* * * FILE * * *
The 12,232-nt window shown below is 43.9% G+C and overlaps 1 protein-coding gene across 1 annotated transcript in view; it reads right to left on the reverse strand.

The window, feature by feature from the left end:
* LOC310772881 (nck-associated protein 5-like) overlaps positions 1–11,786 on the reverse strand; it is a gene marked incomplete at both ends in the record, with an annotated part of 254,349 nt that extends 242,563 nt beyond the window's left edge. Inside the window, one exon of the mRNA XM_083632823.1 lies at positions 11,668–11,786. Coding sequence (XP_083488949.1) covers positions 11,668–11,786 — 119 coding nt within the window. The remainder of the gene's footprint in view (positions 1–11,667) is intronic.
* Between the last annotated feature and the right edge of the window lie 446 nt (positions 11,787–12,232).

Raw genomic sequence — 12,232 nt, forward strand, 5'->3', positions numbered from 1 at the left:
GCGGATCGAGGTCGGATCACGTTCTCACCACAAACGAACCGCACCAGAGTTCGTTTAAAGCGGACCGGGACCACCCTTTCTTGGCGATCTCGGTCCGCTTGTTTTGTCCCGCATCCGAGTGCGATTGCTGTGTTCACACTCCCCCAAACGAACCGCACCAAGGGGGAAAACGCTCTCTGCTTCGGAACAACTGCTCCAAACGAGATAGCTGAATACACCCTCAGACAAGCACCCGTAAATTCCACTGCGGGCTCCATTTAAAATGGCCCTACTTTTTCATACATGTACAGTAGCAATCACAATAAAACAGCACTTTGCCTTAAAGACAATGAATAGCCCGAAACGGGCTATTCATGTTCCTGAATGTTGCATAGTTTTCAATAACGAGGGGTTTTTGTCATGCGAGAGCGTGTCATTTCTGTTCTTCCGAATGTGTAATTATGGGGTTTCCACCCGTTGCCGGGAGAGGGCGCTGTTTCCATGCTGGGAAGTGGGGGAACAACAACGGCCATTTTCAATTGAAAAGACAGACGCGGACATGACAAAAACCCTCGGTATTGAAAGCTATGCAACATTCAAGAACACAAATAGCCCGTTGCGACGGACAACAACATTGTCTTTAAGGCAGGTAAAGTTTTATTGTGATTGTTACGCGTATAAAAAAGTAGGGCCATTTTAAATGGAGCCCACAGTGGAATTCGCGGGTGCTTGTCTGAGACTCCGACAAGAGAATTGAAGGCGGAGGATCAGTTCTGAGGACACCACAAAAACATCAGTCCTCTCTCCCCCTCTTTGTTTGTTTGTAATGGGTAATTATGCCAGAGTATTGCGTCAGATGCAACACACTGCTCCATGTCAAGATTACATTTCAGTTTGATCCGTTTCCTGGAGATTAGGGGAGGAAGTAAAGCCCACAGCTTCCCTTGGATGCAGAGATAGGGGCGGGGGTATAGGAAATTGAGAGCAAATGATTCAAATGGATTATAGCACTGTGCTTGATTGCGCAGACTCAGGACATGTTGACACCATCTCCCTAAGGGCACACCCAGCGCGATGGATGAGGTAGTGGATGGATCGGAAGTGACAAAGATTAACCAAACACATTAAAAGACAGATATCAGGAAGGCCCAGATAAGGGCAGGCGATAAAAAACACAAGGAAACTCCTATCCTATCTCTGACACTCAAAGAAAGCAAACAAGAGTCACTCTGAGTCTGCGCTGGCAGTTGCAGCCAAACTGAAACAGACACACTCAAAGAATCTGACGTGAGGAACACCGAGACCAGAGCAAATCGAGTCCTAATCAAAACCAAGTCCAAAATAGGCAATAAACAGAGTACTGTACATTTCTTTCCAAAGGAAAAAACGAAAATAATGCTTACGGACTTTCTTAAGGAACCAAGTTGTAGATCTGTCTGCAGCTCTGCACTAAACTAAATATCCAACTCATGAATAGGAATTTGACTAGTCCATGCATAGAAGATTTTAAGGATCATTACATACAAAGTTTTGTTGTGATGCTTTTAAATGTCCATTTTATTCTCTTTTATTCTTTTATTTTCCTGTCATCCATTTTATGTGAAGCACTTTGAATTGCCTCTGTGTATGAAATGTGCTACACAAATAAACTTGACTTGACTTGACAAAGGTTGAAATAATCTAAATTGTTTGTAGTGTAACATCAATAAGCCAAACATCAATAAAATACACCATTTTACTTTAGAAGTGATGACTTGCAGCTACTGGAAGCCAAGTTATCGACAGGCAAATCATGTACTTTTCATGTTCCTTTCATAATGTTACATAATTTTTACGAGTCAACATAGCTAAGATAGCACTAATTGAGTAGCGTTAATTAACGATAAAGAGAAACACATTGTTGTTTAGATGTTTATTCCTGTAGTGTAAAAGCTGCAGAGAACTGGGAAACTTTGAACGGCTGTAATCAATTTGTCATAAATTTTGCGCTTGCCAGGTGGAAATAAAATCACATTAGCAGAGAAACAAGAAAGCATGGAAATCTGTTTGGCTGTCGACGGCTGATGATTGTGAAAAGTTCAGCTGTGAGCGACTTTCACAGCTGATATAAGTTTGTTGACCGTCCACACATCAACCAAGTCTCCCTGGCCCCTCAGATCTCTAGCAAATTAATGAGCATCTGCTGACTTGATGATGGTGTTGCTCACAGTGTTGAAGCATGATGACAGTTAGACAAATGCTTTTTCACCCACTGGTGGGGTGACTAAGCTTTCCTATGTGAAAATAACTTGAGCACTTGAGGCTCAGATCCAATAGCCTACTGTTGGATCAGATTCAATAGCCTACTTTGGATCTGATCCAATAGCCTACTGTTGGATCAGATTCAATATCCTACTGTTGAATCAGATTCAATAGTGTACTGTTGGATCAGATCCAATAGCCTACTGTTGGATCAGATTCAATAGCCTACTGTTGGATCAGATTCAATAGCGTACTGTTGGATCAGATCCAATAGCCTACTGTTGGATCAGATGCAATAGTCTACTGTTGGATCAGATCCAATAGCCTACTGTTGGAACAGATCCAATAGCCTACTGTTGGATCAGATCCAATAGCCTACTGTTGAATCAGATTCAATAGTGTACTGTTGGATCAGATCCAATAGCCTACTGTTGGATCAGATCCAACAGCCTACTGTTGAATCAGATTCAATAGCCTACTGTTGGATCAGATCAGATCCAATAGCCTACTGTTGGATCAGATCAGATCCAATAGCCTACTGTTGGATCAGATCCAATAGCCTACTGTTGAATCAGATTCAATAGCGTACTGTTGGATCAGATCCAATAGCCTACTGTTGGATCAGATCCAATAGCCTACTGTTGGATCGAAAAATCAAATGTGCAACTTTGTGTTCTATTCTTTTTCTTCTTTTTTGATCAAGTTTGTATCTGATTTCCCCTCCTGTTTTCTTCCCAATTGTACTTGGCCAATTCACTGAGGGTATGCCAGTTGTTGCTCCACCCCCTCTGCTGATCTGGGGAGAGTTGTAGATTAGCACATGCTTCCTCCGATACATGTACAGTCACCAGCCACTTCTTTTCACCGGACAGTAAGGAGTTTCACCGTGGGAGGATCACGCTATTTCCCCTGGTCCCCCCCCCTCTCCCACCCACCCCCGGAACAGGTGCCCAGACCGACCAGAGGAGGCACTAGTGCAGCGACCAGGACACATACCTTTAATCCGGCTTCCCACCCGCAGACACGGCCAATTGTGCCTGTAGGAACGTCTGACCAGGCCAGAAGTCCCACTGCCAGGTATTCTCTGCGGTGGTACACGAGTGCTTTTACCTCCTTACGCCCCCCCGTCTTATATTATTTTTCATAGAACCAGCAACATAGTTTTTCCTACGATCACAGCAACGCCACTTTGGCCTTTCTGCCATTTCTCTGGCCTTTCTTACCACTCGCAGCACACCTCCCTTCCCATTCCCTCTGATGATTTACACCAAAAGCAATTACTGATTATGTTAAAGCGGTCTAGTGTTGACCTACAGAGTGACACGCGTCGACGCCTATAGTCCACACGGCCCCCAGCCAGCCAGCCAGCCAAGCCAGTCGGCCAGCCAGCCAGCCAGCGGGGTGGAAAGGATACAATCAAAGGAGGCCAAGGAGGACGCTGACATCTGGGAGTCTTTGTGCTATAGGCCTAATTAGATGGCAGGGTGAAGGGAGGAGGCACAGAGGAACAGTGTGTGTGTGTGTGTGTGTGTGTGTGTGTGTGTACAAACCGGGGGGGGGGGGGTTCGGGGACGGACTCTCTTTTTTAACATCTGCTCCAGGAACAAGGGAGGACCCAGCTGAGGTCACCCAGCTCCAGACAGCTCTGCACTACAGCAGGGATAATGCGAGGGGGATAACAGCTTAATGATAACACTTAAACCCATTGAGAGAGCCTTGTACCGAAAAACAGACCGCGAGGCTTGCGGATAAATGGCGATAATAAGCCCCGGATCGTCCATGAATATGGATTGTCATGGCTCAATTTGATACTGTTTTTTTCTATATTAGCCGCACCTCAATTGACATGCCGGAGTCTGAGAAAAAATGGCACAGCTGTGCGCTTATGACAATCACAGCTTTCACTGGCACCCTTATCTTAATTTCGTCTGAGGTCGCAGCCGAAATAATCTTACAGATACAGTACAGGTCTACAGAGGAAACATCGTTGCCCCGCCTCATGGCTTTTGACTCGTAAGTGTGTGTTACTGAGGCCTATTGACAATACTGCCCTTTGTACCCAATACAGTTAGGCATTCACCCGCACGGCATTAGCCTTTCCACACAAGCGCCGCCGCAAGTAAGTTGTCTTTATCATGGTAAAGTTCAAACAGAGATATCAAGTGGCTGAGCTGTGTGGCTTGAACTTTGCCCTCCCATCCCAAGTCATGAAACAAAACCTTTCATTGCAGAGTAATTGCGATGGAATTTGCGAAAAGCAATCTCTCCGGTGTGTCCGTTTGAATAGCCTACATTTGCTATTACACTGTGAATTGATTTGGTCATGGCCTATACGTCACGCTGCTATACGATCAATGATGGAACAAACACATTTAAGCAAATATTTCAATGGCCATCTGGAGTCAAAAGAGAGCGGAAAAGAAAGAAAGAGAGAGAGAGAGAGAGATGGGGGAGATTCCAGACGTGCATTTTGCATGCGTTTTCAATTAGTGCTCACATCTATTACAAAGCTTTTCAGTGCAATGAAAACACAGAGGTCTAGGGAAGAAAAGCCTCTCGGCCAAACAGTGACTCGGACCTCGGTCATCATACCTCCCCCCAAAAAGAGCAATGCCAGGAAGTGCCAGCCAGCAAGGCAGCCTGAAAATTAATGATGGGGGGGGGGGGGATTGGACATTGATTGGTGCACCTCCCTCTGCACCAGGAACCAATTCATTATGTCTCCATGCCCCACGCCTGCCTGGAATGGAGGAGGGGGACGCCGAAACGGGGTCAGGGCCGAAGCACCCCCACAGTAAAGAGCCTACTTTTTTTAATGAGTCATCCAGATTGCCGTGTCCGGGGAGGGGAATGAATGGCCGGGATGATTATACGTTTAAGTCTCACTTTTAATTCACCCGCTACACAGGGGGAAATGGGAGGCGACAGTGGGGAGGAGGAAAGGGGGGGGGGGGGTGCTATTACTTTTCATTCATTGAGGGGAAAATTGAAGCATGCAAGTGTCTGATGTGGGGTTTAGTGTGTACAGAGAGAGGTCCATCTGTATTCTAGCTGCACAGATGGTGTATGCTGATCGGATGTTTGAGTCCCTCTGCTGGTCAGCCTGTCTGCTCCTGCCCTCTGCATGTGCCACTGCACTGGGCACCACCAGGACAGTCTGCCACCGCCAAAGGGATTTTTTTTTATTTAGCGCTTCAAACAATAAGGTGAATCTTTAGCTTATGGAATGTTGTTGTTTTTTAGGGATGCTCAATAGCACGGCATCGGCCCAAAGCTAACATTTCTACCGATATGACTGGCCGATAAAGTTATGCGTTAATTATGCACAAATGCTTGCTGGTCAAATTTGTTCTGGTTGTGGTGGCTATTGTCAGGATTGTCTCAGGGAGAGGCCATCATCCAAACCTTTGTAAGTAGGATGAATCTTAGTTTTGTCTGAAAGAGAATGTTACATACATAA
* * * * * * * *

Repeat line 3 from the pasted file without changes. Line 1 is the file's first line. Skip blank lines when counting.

* LOC310772881 (nck-associated protein 5-like) overlaps positions 1–11,786 on the reverse strand; it is a gene marked incomplete at both ends in the record, with an annotated part of 254,349 nt that extends 242,563 nt beyond the window's left edge. Inside the window, one exon of the mRNA XM_083632823.1 lies at positions 11,668–11,786. Coding sequence (XP_083488949.1) covers positions 11,668–11,786 — 119 coding nt within the window. The remainder of the gene's footprint in view (positions 1–11,667) is intronic.